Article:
There is a fine line between jealousy and envy. I had thought of them as pretty much the same thing until reading Stan Carey’s blog post on the subject. I think that admiration is also quite close; it is the nicer, more well-behaved cousin of envy. I have found myself admiring the work of some of my colleagues in other institutions, but also feeling jealous of their ability to make their work look easy and to bring off brilliant public engagement events.
I have just filed my report about a stint of science busking that I organised last month, as part of our MRC Centenary celebrations. This was inspired by the Francis Crick Institute’s science busking programme last year, organised by Lex Mannion. Lex helped me a great deal in defining our initial busking proposal and giving me practical advice.
Just in case you haven’t come across science busking before it is:
a small-scale public outreach technique – a way to engage the public with science – that has become very popular in the last few years. It is science by stealth: fun, informal and entertaining. The aim of science busking is both to entertain and to engage people with science.
I didn’t actually do any busking myself but I recruited volunteers from among our researchers, I organised the training, and on the day we did the busking for real I carried the props (and umbrella), and bought the coffees.
The first success of the programme was the training, provided by Ken Farquhar. He showed us how to communicate, how to attract attention, and how to be persistent without being annoying. He also helped us to develop some busking routines that could link in to conversations about our science. The only problem is that Ken is so gifted at public performance and interacting with people that he makes you feel incredibly clumsy in comparison. However he has figured what it is that he does to make this all work for him, and he is good at passing on this skill to his trainees.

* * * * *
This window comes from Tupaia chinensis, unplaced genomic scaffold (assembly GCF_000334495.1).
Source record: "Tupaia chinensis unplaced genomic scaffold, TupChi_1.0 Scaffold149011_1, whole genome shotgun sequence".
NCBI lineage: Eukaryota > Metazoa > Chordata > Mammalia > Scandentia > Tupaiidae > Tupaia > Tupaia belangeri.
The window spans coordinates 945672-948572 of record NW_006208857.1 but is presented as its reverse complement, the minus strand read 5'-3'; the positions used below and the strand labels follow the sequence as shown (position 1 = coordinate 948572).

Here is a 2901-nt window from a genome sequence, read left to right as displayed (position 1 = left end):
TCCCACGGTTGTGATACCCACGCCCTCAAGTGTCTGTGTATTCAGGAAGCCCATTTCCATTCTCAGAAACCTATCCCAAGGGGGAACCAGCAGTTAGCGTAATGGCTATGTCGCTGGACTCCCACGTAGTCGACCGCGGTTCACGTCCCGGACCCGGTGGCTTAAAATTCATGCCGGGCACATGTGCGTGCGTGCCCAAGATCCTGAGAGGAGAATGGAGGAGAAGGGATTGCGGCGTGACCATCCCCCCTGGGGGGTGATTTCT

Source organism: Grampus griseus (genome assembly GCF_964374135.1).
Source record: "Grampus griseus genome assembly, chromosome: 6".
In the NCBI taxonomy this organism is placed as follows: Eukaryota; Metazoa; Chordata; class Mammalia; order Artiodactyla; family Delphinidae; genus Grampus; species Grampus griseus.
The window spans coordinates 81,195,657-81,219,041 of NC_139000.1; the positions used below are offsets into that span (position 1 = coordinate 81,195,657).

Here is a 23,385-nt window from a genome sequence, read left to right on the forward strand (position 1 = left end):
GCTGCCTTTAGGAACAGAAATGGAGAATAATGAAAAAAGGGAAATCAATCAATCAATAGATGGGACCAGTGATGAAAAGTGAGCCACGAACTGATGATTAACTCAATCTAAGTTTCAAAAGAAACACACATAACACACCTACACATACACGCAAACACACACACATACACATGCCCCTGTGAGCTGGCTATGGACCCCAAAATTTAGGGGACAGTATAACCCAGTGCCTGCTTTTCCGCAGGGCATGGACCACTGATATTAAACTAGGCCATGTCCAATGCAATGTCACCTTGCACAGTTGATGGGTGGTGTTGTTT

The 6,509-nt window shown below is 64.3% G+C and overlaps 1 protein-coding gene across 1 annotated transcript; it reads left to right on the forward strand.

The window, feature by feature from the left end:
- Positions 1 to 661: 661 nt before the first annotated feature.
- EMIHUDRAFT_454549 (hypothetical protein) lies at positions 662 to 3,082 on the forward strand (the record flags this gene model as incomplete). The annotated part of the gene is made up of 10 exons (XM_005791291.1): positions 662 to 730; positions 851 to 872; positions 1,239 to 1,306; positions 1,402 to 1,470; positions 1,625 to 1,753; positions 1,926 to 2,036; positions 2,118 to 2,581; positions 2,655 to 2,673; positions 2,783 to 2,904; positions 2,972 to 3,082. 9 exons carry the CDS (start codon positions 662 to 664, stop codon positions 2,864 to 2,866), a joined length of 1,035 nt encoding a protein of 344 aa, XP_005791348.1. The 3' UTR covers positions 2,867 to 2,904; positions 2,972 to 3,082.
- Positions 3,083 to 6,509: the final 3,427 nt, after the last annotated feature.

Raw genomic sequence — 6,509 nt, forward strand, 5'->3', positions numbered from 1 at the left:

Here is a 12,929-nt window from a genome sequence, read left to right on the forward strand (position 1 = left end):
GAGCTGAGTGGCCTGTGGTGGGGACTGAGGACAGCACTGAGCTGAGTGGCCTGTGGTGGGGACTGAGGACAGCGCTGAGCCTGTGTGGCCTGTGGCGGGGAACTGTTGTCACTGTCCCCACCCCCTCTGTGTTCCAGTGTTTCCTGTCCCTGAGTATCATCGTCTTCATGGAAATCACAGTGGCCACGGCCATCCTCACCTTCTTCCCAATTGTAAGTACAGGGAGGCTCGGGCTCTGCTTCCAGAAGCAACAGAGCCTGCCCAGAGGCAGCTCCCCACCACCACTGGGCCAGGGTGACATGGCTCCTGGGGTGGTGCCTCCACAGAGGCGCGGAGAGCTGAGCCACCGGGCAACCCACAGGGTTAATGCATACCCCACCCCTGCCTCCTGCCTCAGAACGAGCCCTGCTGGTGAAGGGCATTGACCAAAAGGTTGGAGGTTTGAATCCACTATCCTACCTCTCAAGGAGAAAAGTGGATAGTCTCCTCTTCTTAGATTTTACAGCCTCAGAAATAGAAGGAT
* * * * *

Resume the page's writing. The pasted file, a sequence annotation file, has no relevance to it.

Originally I had planned to have 20 teams of buskers working across four days in a big indoor shopping centre in north London, but bit by bit the plans were scaled back. First the shopping centre turned down our proposal, and then one by one my volunteers pulled out, leaving me with a much-reduced team. In truth, I think I should have been managing the volunteers more actively, reminding them and meeting up with them to keep it in their minds (and diaries).
Eventually the day for our busking came. We had three teams, working in shifts, and in total they talked with about 50 people for between 2 minutes and 20 minutes each. It worked, though the day we had chosen was particularly windy and increasingly wet so we finished earlier than planned. But, 50 people is 50 people!
It was quite a new departure for us as most previous outreach here has been targeted at schools, and largely at groups visiting the Institute rather than randomly targeting people out on the street. I felt very isolated, being the only voice trying to make this event happen in the midst of scepticism all around (“Science busking? What’s that? It’ll never work!”). But, we did it; the buskers enjoyed it; the